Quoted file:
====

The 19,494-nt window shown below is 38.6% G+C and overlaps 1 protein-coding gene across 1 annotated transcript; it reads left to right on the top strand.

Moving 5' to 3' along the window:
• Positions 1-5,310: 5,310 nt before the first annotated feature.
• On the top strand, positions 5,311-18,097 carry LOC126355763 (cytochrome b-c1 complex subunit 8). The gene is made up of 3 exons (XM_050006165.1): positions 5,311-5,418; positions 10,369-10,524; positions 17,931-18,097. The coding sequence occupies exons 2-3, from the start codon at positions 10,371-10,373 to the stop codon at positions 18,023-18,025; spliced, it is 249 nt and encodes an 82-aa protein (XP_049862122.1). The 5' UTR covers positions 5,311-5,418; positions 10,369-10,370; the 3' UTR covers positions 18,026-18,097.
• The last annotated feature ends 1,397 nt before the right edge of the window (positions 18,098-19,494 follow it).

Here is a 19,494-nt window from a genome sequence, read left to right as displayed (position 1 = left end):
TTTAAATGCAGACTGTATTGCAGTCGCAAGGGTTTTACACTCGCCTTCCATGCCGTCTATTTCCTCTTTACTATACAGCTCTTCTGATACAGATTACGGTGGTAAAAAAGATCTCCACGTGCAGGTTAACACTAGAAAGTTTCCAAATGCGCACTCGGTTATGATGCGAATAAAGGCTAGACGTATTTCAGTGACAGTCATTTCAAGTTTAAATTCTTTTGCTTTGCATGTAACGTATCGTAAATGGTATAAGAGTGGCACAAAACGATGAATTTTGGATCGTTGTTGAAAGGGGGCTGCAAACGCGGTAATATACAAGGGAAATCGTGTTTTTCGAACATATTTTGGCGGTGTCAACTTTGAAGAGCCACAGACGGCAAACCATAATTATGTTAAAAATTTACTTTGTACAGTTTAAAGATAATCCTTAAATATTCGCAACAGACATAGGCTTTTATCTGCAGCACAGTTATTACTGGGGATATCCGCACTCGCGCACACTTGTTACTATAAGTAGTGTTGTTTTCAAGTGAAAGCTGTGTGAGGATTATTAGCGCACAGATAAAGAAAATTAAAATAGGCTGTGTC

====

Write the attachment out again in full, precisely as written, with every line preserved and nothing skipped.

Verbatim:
The 19,494-nt window shown below is 38.6% G+C and overlaps 1 protein-coding gene across 1 annotated transcript; it reads left to right on the top strand.

Moving 5' to 3' along the window:
• Positions 1-5,310: 5,310 nt before the first annotated feature.
• On the top strand, positions 5,311-18,097 carry LOC126355763 (cytochrome b-c1 complex subunit 8). The gene is made up of 3 exons (XM_050006165.1): positions 5,311-5,418; positions 10,369-10,524; positions 17,931-18,097. The coding sequence occupies exons 2-3, from the start codon at positions 10,371-10,373 to the stop codon at positions 18,023-18,025; spliced, it is 249 nt and encodes an 82-aa protein (XP_049862122.1). The 5' UTR covers positions 5,311-5,418; positions 10,369-10,370; the 3' UTR covers positions 18,026-18,097.
• The last annotated feature ends 1,397 nt before the right edge of the window (positions 18,098-19,494 follow it).

Here is a 19,494-nt window from a genome sequence, read left to right as displayed (position 1 = left end):
TTTAAATGCAGACTGTATTGCAGTCGCAAGGGTTTTACACTCGCCTTCCATGCCGTCTATTTCCTCTTTACTATACAGCTCTTCTGATACAGATTACGGTGGTAAAAAAGATCTCCACGTGCAGGTTAACACTAGAAAGTTTCCAAATGCGCACTCGGTTATGATGCGAATAAAGGCTAGACGTATTTCAGTGACAGTCATTTCAAGTTTAAATTCTTTTGCTTTGCATGTAACGTATCGTAAATGGTATAAGAGTGGCACAAAACGATGAATTTTGGATCGTTGTTGAAAGGGGGCTGCAAACGCGGTAATATACAAGGGAAATCGTGTTTTTCGAACATATTTTGGCGGTGTCAACTTTGAAGAGCCACAGACGGCAAACCATAATTATGTTAAAAATTTACTTTGTACAGTTTAAAGATAATCCTTAAATATTCGCAACAGACATAGGCTTTTATCTGCAGCACAGTTATTACTGGGGATATCCGCACTCGCGCACACTTGTTACTATAAGTAGTGTTGTTTTCAAGTGAAAGCTGTGTGAGGATTATTAGCGCACAGATAAAGAAAATTAAAATAGGCTGTGTC